State regulators and state lawmakers are attacking a bill that could force state insurance departments to compete with a new federal agency for the opportunity to regulate insurance companies and insurance producers.
U.S. Sens. John Sununu, R-N.H., and Tim Johnson, D-S.D., unveiled the bill today in Washington.
Alessandro Iuppa, Maine superintendent and president of the National Association of Insurance Commissioners, Kansas City, Mo., says he believes passing the bill would reduce consumers ability to resolve complaints.
Dealing with a federal agency is “never easy, at best,” Iuppa says. “I’m not confident that the citizens of Maine would get the same response in Washington.”
Iuppa says regulators at the Maine Bureau of Insurance have had a tough time helping Maine residents with complaints involving the Employee Retirement Income Security Act, the new Medicare Part D prescription drug plan, and other laws and programs set up in such a way that the federal government has preempted state authority.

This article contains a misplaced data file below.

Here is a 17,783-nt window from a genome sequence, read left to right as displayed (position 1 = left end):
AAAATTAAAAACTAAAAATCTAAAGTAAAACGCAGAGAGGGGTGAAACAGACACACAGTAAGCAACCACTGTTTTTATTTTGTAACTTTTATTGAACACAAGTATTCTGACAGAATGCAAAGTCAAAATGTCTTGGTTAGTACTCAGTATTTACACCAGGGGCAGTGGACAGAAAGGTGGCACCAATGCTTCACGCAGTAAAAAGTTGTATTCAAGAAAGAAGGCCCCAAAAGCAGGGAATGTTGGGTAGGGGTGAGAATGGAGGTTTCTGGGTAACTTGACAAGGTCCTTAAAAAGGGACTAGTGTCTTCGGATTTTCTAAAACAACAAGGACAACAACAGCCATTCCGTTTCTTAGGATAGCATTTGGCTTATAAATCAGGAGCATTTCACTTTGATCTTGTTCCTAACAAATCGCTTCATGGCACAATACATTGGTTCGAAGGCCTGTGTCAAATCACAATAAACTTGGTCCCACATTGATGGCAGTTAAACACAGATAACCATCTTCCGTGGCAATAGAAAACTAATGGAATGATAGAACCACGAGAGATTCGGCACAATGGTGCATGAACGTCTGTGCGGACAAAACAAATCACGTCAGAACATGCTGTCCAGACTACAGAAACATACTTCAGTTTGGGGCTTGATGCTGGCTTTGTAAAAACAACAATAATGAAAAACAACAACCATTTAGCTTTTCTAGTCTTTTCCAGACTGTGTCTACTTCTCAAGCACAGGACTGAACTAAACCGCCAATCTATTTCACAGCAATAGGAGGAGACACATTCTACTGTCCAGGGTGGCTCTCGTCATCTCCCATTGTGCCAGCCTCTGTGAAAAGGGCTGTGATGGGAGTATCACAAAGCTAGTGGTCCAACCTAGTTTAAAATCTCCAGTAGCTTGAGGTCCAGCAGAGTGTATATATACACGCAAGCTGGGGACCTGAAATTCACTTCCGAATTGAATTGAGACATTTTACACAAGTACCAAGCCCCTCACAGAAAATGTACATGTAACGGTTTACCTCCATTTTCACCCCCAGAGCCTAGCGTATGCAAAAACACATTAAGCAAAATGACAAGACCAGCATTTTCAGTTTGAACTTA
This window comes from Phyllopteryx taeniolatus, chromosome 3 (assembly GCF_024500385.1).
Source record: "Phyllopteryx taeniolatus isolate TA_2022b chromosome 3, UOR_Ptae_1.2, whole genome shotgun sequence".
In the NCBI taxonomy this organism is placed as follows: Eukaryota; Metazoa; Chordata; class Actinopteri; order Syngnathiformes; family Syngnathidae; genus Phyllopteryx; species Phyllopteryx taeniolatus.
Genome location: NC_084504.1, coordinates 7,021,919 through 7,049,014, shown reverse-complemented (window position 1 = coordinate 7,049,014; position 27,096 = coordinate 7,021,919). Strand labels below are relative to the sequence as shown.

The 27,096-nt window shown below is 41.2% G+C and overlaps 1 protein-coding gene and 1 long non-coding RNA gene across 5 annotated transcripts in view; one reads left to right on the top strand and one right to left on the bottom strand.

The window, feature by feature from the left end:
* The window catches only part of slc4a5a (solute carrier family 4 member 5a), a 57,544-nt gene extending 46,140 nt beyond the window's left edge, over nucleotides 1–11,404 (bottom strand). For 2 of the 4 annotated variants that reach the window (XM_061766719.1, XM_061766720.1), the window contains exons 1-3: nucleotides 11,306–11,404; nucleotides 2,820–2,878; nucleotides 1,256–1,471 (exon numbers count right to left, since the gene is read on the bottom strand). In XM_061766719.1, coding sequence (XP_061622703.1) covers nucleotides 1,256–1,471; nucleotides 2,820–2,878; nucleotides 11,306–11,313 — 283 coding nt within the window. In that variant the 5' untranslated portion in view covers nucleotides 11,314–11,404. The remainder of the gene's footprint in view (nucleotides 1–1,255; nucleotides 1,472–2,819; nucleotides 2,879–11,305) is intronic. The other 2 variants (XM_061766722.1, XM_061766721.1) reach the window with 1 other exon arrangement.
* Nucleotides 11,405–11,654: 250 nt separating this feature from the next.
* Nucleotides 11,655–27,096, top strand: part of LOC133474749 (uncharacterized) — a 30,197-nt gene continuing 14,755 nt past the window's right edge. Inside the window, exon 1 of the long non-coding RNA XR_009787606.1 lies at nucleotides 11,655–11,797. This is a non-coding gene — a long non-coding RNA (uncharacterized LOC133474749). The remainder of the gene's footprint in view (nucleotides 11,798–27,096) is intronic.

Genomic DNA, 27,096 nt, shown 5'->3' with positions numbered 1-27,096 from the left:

“The ability to help is limited by limited authority,” Iuppa says.
Implementation of the Part D drug plan has been particularly disastrous, Iuppa adds.
Creating a federal insurance regulator also could lead to many conflicts between the state and federal systems, Iuppa says.
Iuppa wonders what would happen to solvency supervision if federally chartered insurers participated in state guaranty systems.